Besides bonds, bank loans, accounts payable, lease payments and other common forms of corporate debt, your company also holds “technical debt,” according to Mike Orzen, co-author of Lean IT and an LEI faculty member with deep experience implementing continuous improvement at tech and service companies. Technical debt is the burden of future IT rework caused by superficially firefighting problems instead of eliminating their root causes. Fortunately, the scientific problem-solving method of plan-do-check act (PDCA) can get you out of hock. Orzen explains how in this response to a question from an attendee at the webinar Beyond Problem-Solving: Other Facets of the A3 Process You Should Know and Practice. The attendee asked if the A3 process, which is based on PDCA, worked only for manufacturing, not information technology processes.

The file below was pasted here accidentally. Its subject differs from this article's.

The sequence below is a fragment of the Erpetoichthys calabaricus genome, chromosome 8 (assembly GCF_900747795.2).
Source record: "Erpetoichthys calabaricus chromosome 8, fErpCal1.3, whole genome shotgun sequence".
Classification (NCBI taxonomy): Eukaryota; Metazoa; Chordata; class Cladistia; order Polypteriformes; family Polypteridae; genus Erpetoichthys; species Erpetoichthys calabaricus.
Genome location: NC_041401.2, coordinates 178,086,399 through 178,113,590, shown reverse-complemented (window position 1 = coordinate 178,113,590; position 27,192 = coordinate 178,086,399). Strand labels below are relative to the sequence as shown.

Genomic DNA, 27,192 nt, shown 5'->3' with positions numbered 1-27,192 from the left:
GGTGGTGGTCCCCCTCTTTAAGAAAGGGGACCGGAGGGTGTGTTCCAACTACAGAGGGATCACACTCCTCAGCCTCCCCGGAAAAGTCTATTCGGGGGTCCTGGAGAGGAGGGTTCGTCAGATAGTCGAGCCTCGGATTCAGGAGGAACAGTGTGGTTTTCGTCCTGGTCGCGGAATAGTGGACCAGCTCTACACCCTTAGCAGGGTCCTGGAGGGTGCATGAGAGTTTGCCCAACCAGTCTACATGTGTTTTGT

It’s a mistake to think that lean management’s continuous improvement methods and tools are exclusively applicable to manufacturing. You can think of manufacturing as the original development and testing ground for many lean principles and tools, such as the A3 problem-solving methodology, but by no means is it a boundary.
In working with many large organizations that spend hundreds of millions of dollars on IT, I have seen them all discover that the scientific reasoning of plan-do-check-act (PDCA) embedded in the A3 process pays off. IT, banking, insurance, and other service industries have gotten incredible returns from the structured problem-solving of the A3 process. To think you can use the PDCA process only when looking at a pile of damaged raw material on a factory floor or a bottleneck in front of a painting department is wrong.